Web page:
Arms of Liechtenstein

Political identity came to the territory now occupied by the Principality of Liechtenstein in 814, with the formation of the subcountry of Lower Rhætia.[1] Liechtenstein's borders have remained unchanged since 1434, when the Rhine established the border between the Holy Roman Empire and the Swiss cantons.


Main article: Switzerland in the Roman era

The area that is now Liechtenstein was part of the Roman province of Rhaetia.[2] A Roman road crossed the region from south to north, traversing the Alps by the Splügen Pass and, following the right bank of the Rhine at the edge of the floodplain, was uninhabited for long lengths of time because of periodic flooding. Roman villas have been excavated in Schaanwald[3] and Nendeln.[4] The late Roman influx of the Alemanni from the north is memorialized by the remains of a Roman fort at Schaan.

Middle Ages

See also: County of Vaduz and Lordship of Schellenberg

Vaduz Castle, built during the Middle Ages

The area, part of Raetia, was incorporated into the Carolingian empire, and divided into countships, which became subdivided over the generations. Because the Duchy of Swabia lost its duke in 1268 and was never restored, all vassals of the duchy became immediate vassals of the Imperial Throne (as has happened in much of Westphalia when the duchy of Saxons was divided and partially dissolved in aftermath of the defeat of Henry the Lion). Until about 1100, the predominant language of the area was Romansch, but thereafter German gained ground, and in 1300 an Alemannic population called the Walsers (originating in Valais) entered the region. In the 21st century, the mountain village of Triesenberg still preserves features of Walser dialect.[5]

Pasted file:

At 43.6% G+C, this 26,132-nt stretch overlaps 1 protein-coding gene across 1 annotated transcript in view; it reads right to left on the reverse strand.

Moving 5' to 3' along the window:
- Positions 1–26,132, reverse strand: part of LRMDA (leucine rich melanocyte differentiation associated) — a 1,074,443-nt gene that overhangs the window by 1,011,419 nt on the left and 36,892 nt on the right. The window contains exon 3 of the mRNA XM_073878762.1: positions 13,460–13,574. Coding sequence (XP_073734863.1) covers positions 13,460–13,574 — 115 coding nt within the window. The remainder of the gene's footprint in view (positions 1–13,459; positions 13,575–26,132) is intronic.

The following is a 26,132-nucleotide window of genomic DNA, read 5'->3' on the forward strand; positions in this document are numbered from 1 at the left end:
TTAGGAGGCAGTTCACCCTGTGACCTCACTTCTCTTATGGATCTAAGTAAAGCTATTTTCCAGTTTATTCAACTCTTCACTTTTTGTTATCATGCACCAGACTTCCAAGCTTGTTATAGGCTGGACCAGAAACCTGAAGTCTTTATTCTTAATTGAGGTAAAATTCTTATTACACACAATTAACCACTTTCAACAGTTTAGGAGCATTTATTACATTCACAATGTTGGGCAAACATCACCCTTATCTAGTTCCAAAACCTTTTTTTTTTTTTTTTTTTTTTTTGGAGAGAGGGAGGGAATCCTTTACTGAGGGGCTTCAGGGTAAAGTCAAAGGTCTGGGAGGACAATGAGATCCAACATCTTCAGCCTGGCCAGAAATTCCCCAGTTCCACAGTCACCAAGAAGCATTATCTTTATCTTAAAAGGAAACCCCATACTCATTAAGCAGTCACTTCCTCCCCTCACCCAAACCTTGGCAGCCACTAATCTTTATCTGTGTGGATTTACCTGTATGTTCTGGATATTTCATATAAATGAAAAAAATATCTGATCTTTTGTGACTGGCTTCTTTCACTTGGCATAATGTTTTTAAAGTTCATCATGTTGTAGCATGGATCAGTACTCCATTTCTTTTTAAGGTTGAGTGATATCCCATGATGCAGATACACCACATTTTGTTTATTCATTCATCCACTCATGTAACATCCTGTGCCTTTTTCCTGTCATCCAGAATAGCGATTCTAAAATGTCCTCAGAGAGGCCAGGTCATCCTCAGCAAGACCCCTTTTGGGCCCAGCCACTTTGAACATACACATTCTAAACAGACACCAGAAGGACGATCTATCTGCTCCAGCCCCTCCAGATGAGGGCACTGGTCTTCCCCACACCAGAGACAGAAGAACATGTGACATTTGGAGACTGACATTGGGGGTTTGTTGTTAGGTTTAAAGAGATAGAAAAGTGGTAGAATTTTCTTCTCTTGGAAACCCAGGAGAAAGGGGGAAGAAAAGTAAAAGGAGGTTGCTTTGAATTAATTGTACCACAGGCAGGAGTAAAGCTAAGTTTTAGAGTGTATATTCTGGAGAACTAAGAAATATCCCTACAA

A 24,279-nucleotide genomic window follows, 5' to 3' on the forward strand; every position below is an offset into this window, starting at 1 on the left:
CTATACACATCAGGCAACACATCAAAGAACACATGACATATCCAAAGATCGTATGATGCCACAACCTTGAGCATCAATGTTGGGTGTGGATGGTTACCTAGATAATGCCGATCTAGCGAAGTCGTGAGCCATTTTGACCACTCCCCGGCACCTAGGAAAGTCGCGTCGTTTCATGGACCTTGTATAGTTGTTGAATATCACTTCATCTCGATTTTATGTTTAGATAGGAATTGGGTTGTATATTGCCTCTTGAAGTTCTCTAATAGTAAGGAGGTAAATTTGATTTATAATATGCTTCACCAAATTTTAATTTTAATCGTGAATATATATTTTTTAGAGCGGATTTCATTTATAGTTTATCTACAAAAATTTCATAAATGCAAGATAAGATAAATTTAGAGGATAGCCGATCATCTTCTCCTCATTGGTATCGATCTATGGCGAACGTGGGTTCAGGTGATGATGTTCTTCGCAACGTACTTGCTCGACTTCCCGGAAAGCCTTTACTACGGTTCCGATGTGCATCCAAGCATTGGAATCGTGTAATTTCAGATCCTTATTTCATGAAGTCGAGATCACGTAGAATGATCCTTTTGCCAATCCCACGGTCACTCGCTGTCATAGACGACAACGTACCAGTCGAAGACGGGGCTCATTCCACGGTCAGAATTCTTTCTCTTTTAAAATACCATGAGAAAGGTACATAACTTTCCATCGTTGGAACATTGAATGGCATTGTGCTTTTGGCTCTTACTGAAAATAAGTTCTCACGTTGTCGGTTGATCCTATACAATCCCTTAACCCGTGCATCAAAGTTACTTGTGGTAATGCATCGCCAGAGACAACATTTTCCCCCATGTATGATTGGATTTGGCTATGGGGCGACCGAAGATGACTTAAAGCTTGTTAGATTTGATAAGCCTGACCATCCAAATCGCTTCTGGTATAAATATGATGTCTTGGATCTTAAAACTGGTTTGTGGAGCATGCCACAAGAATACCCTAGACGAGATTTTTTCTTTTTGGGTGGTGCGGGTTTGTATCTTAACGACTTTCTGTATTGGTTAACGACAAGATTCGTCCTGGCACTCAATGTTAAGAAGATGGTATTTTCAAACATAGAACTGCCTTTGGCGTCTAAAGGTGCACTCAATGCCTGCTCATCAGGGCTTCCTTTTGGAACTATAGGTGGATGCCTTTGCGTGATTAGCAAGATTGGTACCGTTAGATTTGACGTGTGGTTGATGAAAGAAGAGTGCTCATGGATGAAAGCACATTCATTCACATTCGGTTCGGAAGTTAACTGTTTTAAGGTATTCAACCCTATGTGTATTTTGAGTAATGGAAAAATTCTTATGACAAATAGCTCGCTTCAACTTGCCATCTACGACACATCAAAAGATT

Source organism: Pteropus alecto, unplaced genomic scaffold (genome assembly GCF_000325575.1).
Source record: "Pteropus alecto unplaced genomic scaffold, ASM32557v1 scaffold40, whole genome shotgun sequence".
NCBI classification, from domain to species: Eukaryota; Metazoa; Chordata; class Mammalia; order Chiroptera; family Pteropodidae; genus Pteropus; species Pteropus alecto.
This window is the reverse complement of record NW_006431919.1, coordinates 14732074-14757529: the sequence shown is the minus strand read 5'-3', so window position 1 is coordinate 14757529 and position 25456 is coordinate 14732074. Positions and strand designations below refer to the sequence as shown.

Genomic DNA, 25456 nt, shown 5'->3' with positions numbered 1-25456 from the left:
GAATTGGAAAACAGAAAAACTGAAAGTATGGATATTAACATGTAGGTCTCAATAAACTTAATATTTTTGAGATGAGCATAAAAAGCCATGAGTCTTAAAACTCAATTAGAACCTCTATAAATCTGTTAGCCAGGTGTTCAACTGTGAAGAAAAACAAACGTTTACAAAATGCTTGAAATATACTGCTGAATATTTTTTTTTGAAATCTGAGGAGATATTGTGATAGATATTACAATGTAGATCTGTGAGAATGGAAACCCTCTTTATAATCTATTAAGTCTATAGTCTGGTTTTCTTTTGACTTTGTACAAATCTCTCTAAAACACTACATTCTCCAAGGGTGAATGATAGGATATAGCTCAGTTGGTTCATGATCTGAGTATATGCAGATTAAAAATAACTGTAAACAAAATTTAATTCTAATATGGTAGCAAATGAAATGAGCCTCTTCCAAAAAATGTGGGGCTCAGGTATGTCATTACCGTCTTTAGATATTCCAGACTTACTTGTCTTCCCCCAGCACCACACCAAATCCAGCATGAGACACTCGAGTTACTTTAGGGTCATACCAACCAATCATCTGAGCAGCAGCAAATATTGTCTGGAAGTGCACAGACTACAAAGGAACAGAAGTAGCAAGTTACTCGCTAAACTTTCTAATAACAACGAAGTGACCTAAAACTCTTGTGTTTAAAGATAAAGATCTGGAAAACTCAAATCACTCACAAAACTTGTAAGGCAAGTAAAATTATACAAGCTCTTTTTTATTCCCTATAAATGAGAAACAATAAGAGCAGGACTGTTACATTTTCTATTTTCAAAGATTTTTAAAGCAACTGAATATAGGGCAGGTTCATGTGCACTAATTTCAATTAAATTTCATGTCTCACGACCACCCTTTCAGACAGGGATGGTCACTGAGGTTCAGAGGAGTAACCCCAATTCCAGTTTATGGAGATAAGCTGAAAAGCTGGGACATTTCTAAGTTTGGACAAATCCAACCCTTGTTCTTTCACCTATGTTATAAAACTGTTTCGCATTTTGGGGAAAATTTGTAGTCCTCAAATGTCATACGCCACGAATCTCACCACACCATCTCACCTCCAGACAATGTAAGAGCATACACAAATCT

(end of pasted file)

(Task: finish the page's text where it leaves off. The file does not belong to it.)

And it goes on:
The medieval county of Vaduz was formed in 1342 as a small subdivision of the Werdenberg county of the dynasty of Montfort of Vorarlberg. The 15th century brought three wars and some devastation. Centuries later, Carl Alexander Heideloff was the one who built the Lichtenstein Castle (with the help of peasants). But the 17th century was a lowpoint, with some plague, some skirmishing from the struggles of the Thirty Years' War but most of all from a witch hunt, in which more than 100 persons were persecuted and executed.

The Principality takes its name from the Liechtenstein family, rather than vice versa, and the family in turn takes its name from Liechtenstein Castle in Lower Austria, which it owned from at least 1140 until the 13th century and from 1807 onwards. Over the centuries, the family acquired huge landed estates, mostly in Moravia, Lower Austria and Styria.

All of these rich territories were held in fief under other more senior feudal lords, particularly under various lines of the Habsburg family, to which many Liechtensteins were close advisors. Thus, without holding any land directly under the Holy Roman Emperors, the Liechtenstein dynasty was unable to meet the primary requirement to qualify for a seat in the Imperial Diet, (German Reichstag), although its head was elevated to princely rank in the late 17th century.